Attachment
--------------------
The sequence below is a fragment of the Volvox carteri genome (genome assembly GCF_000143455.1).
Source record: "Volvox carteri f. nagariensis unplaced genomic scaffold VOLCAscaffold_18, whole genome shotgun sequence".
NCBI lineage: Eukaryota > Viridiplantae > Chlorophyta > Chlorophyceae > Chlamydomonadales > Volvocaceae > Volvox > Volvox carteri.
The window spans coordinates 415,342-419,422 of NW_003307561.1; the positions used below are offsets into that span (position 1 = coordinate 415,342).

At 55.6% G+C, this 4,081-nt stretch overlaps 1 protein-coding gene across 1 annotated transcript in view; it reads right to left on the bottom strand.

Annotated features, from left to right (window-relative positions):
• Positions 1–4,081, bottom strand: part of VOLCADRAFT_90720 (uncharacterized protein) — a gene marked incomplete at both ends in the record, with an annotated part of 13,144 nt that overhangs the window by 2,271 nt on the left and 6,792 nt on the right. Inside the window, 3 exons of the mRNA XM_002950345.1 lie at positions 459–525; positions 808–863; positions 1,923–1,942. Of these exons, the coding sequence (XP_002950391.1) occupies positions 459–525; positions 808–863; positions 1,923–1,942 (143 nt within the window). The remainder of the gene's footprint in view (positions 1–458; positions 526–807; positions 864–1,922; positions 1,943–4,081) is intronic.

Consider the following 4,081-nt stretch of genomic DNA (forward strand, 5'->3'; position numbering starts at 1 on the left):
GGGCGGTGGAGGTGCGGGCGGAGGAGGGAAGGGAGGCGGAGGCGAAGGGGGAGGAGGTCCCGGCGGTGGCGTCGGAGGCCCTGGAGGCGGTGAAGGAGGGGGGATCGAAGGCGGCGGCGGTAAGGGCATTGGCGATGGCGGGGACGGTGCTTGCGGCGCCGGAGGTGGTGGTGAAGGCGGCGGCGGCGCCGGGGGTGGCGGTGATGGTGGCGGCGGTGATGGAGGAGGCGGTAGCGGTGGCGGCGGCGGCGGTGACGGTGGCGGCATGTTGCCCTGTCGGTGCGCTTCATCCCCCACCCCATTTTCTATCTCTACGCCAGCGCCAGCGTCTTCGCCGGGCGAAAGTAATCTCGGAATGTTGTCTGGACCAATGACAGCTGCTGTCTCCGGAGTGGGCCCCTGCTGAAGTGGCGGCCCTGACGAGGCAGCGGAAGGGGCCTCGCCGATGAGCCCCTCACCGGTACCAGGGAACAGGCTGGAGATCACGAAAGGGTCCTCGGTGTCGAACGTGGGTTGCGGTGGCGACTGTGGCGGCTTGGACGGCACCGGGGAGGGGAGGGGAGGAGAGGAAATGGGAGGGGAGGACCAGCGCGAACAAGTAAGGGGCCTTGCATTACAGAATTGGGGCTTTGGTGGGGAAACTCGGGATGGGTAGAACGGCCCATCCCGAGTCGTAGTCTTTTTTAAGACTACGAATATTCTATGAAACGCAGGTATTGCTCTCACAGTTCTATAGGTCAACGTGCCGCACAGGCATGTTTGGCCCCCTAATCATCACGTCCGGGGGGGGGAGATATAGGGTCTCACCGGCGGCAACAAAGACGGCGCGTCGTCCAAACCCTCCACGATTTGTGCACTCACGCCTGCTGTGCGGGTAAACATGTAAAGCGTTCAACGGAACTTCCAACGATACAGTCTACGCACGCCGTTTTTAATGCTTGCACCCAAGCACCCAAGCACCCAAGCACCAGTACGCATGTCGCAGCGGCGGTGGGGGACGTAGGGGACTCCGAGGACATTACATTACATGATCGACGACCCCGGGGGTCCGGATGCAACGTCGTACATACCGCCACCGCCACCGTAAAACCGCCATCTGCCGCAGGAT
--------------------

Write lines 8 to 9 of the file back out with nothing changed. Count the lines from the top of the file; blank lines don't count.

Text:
Consider the following 4,081-nt stretch of genomic DNA (forward strand, 5'->3'; position numbering starts at 1 on the left):
GGGCGGTGGAGGTGCGGGCGGAGGAGGGAAGGGAGGCGGAGGCGAAGGGGGAGGAGGTCCCGGCGGTGGCGTCGGAGGCCCTGGAGGCGGTGAAGGAGGGGGGATCGAAGGCGGCGGCGGTAAGGGCATTGGCGATGGCGGGGACGGTGCTTGCGGCGCCGGAGGTGGTGGTGAAGGCGGCGGCGGCGCCGGGGGTGGCGGTGATGGTGGCGGCGGTGATGGAGGAGGCGGTAGCGGTGGCGGCGGCGGCGGTGACGGTGGCGGCATGTTGCCCTGTCGGTGCGCTTCATCCCCCACCCCATTTTCTATCTCTACGCCAGCGCCAGCGTCTTCGCCGGGCGAAAGTAATCTCGGAATGTTGTCTGGACCAATGACAGCTGCTGTCTCCGGAGTGGGCCCCTGCTGAAGTGGCGGCCCTGACGAGGCAGCGGAAGGGGCCTCGCCGATGAGCCCCTCACCGGTACCAGGGAACAGGCTGGAGATCACGAAAGGGTCCTCGGTGTCGAACGTGGGTTGCGGTGGCGACTGTGGCGGCTTGGACGGCACCGGGGAGGGGAGGGGAGGAGAGGAAATGGGAGGGGAGGACCAGCGCGAACAAGTAAGGGGCCTTGCATTACAGAATTGGGGCTTTGGTGGGGAAACTCGGGATGGGTAGAACGGCCCATCCCGAGTCGTAGTCTTTTTTAAGACTACGAATATTCTATGAAACGCAGGTATTGCTCTCACAGTTCTATAGGTCAACGTGCCGCACAGGCATGTTTGGCCCCCTAATCATCACGTCCGGGGGGGGGAGATATAGGGTCTCACCGGCGGCAACAAAGACGGCGCGTCGTCCAAACCCTCCACGATTTGTGCACTCACGCCTGCTGTGCGGGTAAACATGTAAAGCGTTCAACGGAACTTCCAACGATACAGTCTACGCACGCCGTTTTTAATGCTTGCACCCAAGCACCCAAGCACCCAAGCACCAGTACGCATGTCGCAGCGGCGGTGGGGGACGTAGGGGACTCCGAGGACATTACATTACATGATCGACGACCCCGGGGGTCCGGATGCAACGTCGTACATACCGCCACCGCCACCGTAAAACCGCCATCTGCCGCAGGAT